My mentor in parenting education is Dr. Linda Albert. And she was fond of saying that “yelling at your kids is like trying to drive your car with your horn!”

That is a cute way to call attention to the fact that yelling is not a good way to give kids direction.

Yelling is done out of frustration and anger. Your kid does something that you have told him or her not to do many times, you see it and yell, “what are you doing?!” The yell is sometimes ignored by the kid, which makes you yell even louder; or the child cowers in fear of you, which does little to foster a healthy relationship.

I do think that a yell is called for sometimes. Let’s say you see your kid getting too close to a flame, or they are about to cause something to fall on them. It is natural to yell to catch their attention and get them out of danger. But other than this sort of situation, yelling has little place in dadding.

A yell is something you do to satisfy an urge. When you yell you are letting the kid take charge of the situation. Remember, as the dad you set the emotional tone of every situation. Yelling indicates that you have lost control of yourself and you do not ever want to lose control.

So what else can you do than yell? Here are just a couple suggestions that I know work. Be serious and speak softly. Tell kids exactly what is troubling you about what they are doing and let them know you will not tolerate it.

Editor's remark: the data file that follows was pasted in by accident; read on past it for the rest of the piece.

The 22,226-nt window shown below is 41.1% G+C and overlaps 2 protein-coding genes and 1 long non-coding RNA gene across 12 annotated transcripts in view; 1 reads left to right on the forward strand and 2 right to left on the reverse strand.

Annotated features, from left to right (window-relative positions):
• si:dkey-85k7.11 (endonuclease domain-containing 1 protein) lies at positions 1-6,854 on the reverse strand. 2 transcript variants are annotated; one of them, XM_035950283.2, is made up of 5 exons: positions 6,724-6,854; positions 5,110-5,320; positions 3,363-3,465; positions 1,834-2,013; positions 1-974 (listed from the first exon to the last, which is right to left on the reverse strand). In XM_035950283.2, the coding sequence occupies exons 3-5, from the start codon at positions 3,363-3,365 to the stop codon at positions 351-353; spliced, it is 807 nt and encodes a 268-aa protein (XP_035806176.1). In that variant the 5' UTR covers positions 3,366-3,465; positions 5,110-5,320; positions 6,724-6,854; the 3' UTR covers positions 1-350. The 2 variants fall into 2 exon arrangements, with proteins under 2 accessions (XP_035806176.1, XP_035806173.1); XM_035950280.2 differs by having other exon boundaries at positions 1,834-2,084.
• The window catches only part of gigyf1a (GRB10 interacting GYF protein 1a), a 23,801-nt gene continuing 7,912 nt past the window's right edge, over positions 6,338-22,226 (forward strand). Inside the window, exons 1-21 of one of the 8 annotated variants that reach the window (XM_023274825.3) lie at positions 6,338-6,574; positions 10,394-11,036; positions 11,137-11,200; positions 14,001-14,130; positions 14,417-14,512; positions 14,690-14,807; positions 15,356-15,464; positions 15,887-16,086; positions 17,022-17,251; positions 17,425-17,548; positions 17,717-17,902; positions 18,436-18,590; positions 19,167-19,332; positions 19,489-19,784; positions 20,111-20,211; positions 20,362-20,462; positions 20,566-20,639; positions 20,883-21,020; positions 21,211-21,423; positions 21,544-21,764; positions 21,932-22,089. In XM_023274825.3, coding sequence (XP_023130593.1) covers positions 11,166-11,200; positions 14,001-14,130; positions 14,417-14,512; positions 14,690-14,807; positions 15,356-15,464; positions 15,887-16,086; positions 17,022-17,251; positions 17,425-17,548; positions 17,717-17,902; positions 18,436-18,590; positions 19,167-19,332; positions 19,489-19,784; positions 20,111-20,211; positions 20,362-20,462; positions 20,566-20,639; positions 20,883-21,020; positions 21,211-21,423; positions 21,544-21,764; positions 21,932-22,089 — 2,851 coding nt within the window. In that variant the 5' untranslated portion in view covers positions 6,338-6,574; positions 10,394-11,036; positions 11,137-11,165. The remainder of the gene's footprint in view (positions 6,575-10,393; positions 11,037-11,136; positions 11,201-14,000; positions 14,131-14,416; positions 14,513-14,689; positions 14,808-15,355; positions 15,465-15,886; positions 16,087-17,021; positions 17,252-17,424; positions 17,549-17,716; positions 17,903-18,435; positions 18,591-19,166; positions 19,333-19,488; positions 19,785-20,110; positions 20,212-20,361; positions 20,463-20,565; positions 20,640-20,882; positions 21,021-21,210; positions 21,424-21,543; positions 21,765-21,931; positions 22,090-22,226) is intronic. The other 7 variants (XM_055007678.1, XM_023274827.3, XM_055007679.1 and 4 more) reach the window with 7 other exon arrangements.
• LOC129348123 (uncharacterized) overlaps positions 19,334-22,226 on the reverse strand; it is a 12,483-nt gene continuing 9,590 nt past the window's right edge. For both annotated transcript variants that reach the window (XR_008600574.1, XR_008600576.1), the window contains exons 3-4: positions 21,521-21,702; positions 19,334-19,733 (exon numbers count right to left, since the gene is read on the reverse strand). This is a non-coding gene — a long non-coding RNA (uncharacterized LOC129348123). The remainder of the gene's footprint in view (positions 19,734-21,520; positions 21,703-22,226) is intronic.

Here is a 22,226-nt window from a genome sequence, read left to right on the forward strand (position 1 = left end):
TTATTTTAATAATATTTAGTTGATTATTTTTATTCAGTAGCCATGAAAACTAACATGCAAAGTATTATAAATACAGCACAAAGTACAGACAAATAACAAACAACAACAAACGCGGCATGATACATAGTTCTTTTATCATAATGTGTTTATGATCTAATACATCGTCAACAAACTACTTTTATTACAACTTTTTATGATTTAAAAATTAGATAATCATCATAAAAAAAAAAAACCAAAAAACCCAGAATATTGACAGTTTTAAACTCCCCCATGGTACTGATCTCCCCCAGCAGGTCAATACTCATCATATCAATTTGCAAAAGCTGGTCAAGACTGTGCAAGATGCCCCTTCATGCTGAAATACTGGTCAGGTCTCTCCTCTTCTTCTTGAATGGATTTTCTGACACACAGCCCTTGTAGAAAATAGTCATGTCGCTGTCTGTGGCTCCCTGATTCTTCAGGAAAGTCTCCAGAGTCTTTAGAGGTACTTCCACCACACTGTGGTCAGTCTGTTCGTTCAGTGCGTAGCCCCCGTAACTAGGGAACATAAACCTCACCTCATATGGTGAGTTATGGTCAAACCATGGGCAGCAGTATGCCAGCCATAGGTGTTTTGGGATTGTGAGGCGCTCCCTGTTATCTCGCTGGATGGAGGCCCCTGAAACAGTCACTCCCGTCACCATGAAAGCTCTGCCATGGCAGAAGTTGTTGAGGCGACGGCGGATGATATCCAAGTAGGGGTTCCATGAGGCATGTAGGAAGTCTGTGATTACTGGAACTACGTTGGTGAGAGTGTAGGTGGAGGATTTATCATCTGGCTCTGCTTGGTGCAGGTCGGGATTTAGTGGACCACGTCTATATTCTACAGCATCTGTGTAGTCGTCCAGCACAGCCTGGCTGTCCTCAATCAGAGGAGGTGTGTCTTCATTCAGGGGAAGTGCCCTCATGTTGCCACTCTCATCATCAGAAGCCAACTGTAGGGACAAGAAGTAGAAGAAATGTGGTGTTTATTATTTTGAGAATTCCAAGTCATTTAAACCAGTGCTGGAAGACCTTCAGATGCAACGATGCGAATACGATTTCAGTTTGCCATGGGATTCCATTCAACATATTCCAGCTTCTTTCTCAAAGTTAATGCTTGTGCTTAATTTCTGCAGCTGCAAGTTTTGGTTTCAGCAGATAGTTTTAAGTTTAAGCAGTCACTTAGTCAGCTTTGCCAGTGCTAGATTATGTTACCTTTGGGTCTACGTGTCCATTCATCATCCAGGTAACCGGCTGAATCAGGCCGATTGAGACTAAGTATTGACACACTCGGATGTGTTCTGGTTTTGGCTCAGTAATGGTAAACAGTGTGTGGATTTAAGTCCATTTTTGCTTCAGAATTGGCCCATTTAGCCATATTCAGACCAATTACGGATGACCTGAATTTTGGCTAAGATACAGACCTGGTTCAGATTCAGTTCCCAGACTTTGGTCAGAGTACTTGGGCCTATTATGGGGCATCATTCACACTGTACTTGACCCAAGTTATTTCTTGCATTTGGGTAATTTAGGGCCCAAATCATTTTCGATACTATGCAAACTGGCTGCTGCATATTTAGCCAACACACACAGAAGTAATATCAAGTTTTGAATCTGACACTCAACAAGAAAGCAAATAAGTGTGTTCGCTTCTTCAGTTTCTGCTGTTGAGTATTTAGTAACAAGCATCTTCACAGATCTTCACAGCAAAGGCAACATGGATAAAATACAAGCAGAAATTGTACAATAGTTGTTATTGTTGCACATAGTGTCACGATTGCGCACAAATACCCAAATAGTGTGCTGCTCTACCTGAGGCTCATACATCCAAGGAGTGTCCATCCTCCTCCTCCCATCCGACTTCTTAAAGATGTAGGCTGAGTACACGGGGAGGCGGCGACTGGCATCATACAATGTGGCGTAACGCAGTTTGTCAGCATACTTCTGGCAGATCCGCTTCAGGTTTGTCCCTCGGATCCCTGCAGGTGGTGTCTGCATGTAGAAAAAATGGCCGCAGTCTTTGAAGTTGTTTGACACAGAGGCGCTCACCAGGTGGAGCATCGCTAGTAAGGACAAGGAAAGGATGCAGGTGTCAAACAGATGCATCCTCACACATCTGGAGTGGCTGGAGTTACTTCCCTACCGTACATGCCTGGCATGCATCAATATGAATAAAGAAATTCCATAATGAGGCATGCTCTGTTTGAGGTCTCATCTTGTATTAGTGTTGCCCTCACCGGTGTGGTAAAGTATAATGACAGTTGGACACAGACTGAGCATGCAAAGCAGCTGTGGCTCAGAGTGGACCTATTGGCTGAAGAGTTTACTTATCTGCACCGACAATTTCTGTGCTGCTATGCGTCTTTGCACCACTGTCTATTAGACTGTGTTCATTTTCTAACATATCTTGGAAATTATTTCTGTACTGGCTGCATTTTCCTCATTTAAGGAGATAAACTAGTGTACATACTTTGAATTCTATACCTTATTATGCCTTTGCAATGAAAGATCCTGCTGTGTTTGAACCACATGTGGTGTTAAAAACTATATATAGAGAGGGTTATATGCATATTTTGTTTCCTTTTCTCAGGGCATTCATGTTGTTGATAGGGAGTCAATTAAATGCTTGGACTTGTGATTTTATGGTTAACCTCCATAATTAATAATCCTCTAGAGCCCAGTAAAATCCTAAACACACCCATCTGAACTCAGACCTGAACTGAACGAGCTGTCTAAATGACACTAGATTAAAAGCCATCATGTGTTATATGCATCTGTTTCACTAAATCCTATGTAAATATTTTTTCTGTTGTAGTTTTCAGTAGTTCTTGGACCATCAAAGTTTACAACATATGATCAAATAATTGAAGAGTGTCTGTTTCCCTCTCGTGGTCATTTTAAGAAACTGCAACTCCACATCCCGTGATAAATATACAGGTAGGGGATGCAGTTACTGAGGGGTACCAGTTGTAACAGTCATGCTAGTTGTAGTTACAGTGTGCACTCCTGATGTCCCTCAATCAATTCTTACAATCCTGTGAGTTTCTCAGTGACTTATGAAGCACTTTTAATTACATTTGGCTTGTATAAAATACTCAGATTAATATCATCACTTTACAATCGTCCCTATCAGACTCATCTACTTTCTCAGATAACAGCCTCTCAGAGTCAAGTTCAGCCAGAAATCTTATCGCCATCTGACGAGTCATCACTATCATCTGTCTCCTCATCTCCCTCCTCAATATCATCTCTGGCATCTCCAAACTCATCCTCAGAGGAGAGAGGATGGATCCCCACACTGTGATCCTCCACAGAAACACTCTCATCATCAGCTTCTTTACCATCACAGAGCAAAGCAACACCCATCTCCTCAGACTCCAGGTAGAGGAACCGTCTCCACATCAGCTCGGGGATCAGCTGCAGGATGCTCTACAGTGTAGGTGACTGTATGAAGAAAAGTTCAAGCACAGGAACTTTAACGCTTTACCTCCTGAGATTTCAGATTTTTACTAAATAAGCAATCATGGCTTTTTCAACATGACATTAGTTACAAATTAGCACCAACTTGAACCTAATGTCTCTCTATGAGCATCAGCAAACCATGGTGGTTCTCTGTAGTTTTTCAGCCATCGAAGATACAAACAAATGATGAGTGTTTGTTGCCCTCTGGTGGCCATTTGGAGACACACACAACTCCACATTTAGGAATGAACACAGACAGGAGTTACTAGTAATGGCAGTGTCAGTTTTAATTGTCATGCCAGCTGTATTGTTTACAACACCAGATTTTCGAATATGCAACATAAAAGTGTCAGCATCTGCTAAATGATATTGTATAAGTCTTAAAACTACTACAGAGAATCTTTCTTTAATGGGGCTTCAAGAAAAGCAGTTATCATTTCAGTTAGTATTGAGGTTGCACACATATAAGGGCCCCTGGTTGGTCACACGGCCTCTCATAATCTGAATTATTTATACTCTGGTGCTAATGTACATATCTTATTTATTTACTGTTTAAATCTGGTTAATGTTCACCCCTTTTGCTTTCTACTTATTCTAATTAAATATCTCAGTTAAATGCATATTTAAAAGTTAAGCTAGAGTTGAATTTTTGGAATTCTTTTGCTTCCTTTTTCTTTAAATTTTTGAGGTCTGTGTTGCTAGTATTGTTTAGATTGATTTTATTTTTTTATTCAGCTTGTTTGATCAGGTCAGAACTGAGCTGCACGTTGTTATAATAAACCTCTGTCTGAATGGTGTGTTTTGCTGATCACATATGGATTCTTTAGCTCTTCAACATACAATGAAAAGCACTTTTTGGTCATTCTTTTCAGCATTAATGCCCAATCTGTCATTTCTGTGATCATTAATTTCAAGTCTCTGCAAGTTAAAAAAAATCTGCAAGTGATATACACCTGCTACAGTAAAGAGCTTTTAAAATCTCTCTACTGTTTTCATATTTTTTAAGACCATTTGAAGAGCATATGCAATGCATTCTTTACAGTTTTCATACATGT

Another tool is to move closer to them. Lean in if you are already close and whisper in their ear. If they still don’t respond simply repeat what you have said and let them know things will not go further without a change in what they are doing.

Finally do not embarrass your kids when they have done something wrong. Always try to correct them in a private manner and never call their behavior into question in front of others. Dads are teachers not drill sergeants. Dads are guides and not masters. Dads need to show respect for their children’s feelings.

These are all guidelines and suggestions. They are offered in an effort to help you be the best dad you can be. It is not always easy but it is always satisfying.

One thought on “Yelling

  1. Dan Conway

    Sister Mary Clare Ann, my 8th grade teacher, never raised her voice or visibly lost her temper. We were a large class and fond of misbehaving, but she was a superb disciplinarian. None of the stereotypes of nuns using rulers or intimidation fit Sister Mary Clare Ann. She was soft spoken and serious with a small but genuine smile. We never heard her yell. In fact, the more serious the situation, the softer her voice he became. But we listened to her. We obeyed her. Why? Because we respected her. She had earned our respect by showing in a thousand small ways that she respected us and cared about us as individual persons and as a class. As a Dad, I wish I were more like Sister Mary Clare Ann. I hope my children know how much I love and respect them, but I know I dion’t always show it. I have made lots of mistakes as a parent, but I’m not giving up. I owe that to my children–and to Sister Mary Clare Ann.


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